ESA and its Rosetta mission partners are inviting you to suggest a name for the site where lander Philae will touch down on Comet 67P/Churyumov-Gerasimenko on 12 November. Credit: ESA
Calling all space enthusiasts! Here’s your chance to participate in Europe’s breathtaking Rosetta comet mission with a ring side seat for history’s first ever attempt to land on a comet and be among the first to see the images directly at the mission control in Germany.
Continue reading ESA Announces Landing Site Naming Contest as Rosetta Gets Best Comet Views
NASA’s Opportunity rover snaps this first-ever image of a comet (fuzzy object at center) from another planet’s surface during close flyby of Comet Siding Spring with Mars on Oct. 19, 2014. This pancam raw image was taken on Sol 3817. Inset shows enhanced view revealing more comet detail. Credit: NASA/JPL/Cornell/ASU/TAMU. Image Processing: Marco Di Lorenzo/Ken Kremer – kenkremer.com
NASA’s Opportunity rover snapped the first-ever image of a comet from the surface of Mars during a once-in-a-lifetime opportunity as Comet Siding Spring (Comet C/2013 A1) made the closest known flyby of either Earth or Mars in recorded history—missing the Red Planet by a mere 87,000 miles (139,500 kilometers).
Opportunity captured the spectacular and history-making view of the “fuzzy” Oort Cloud comet by pointing her camera high up in the pre-dawn Martian sky on Sunday, Oct. 19, said “quite excited” Opportunity science team member Mark Lemmon of Texas A&M University, exclusively to AmericaSpace today (Oct. 20). See rover photo above with our enhanced view revealing more comet detail.
Continue reading NASA’s Opportunity Rover Snaps First-Ever Comet Image From Mars’ Surface During Comet’s Ultra-Close Martian Flyby
A ring and barrel recently loaded onto the Vertical Assembly Center at NASA’s Michoud Assembly Facility in New Orleans. The tool is being used to perform confidence welds prior to welding together the first SLS core stage tanks. Credit: NASA/Michoud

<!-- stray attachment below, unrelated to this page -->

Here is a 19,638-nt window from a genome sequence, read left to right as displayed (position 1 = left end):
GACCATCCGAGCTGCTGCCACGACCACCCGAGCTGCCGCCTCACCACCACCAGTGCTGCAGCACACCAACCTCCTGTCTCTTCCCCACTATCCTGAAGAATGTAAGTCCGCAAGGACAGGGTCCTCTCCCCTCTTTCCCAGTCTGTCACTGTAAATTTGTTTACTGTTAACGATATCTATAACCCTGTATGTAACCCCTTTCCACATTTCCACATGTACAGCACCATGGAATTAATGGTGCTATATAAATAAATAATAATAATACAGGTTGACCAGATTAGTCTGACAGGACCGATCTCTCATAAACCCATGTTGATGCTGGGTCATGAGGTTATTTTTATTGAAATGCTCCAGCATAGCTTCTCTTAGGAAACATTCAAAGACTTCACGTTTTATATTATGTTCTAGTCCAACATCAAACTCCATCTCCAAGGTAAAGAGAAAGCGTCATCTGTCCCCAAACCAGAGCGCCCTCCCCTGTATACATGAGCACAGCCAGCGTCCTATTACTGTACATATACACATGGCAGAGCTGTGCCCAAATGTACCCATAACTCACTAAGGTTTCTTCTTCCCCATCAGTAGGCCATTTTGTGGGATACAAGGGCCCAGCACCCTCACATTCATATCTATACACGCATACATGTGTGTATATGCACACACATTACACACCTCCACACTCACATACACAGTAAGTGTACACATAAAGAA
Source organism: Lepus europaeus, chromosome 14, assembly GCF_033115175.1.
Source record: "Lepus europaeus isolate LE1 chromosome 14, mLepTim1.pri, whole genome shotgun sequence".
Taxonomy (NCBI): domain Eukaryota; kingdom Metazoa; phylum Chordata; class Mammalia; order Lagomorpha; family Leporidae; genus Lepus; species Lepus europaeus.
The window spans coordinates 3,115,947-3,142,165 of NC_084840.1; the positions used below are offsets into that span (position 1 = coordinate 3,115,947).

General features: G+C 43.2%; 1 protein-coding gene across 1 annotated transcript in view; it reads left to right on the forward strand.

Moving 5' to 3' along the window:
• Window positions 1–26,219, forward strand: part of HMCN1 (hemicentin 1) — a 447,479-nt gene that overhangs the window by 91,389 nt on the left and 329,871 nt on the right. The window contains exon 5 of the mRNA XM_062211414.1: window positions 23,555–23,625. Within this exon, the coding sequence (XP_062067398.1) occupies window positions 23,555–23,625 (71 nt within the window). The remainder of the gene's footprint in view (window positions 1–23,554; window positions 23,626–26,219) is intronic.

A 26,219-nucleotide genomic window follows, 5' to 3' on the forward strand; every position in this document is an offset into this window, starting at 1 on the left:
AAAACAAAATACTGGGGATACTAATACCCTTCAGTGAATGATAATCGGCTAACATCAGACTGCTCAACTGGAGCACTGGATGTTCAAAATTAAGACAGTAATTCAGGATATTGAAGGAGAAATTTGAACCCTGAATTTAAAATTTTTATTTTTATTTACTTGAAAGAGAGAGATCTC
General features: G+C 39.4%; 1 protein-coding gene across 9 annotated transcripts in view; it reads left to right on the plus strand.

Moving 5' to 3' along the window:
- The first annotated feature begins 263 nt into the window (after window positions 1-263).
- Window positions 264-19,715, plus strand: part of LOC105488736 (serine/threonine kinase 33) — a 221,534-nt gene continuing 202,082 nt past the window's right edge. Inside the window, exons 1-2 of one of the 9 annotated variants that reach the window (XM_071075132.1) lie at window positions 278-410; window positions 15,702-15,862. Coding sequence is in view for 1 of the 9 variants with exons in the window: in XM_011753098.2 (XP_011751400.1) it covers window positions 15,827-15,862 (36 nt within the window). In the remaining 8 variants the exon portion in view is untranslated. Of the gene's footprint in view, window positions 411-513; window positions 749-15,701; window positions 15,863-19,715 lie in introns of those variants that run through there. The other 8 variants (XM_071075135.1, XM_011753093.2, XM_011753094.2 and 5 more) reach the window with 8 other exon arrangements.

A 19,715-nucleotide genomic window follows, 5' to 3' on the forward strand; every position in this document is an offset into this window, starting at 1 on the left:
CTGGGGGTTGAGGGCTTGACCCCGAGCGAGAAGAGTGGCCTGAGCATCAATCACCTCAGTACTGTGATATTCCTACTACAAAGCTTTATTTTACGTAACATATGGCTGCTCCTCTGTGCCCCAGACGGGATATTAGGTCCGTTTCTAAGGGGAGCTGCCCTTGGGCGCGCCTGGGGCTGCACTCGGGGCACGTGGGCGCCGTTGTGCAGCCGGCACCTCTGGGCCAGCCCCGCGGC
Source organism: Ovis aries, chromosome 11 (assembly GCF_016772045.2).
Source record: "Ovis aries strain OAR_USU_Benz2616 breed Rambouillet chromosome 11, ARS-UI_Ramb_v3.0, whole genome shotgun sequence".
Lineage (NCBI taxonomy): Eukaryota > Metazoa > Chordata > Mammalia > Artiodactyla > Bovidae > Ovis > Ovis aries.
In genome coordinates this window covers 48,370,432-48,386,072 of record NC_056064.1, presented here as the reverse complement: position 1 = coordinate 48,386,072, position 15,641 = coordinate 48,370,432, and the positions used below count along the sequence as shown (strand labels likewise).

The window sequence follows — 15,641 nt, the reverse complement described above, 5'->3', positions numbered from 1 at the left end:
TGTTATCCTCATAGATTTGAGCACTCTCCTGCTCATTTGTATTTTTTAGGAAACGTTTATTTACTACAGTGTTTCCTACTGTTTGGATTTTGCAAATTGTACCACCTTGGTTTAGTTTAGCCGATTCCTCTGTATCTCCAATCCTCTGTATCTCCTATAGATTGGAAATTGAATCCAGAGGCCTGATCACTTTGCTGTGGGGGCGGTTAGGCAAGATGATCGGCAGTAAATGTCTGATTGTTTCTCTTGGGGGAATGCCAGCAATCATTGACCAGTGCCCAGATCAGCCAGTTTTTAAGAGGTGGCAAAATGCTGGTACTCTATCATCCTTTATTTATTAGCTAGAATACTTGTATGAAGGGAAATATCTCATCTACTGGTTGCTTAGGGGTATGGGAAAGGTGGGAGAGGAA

MICHOUD ASSEMBLY FACILITY, NEW ORLEANS, LA — The first pieces of rocket hardware have been loaded onto NASA’s gigantic new weld tool tasked with assembling the core stage fuel tanks for NASA’s mammoth new heavy lift rocket—the Space Launch System (SLS)—that will one day boost “Humans to Mars.”
The road to SLS production and first launch has started, with acceptance testing using parts from the over 34,000 square feet of real metal components already manufactured.
Continue reading SLS Core Stage Test Welds Begin at NASA’s Welding Wonder in Michoud
Columbia roars into orbit at 10:53 a.m. EST on 18 October 1993, 21 years ago yesterday. Photo Credit: NASA
Twenty-one years ago, yesterday, on 18 October 1993, the longest flight ever attempted in shuttle history—the 14-day STS-58 mission, carrying the second Spacelab Life Sciences (SLS-2) research payload—was launched into orbit. Aboard Columbia were astronauts John Blaha, Rick Searfoss, and Bill McArthur, together with physicians Rhea Seddon and Dave Wolf, biochemist Shannon Lucid, and veterinarian Marty Fettman. As described in yesterday’s AmericaSpace history article, SLS-2 attracted a measure of controversy, in that it represented the first human space mission to feature the euthanasia and dissection of animals as part of a medical investigation in the microgravity environment.
Continue reading ‘The Choreography Was Incredible': 21 Years Since the Controversial Mission of STS-58 (Part 2)
Wide-Angle Camera (WAC) image of Kandinsky crater, near Mercury’s north pole, which contains water ice. The original broadband image is on the left (outlined in yellow), and the brightness and contrast-enhanced version is on the right. Image Credit: NASA/Johns Hopkins University Applied Physics Laboratory/Carnegie Institution of Washington
The Solar System is full of surprises. Mercury, the planet closest to the Sun, is a baking hot world, as would be expected. It is one of the last places where you would think anything would or could be frozen, but things aren’t always as they seem. There has been tantalizing evidence already for water ice deposits in craters at Mercury’s north pole, and now the MESSENGER spacecraft in orbit around the small planet has visually confirmed it for the first time.
Continue reading MESSENGER Takes First Images of Ice Near Mercury’s North Pole
From NASA’s Human Spaceflight Gallery: “The prime crew of the first manned Apollo space mission, Apollo 7, stands on the deck of the NASA Motor Vessel Retriever after suiting up for water egress training in the Gulf of Mexico. Left to right, are astronauts Walter Cunningham, Donn F. Eisele, and Walter M. Schirra, Jr.” Photo Credit: NASA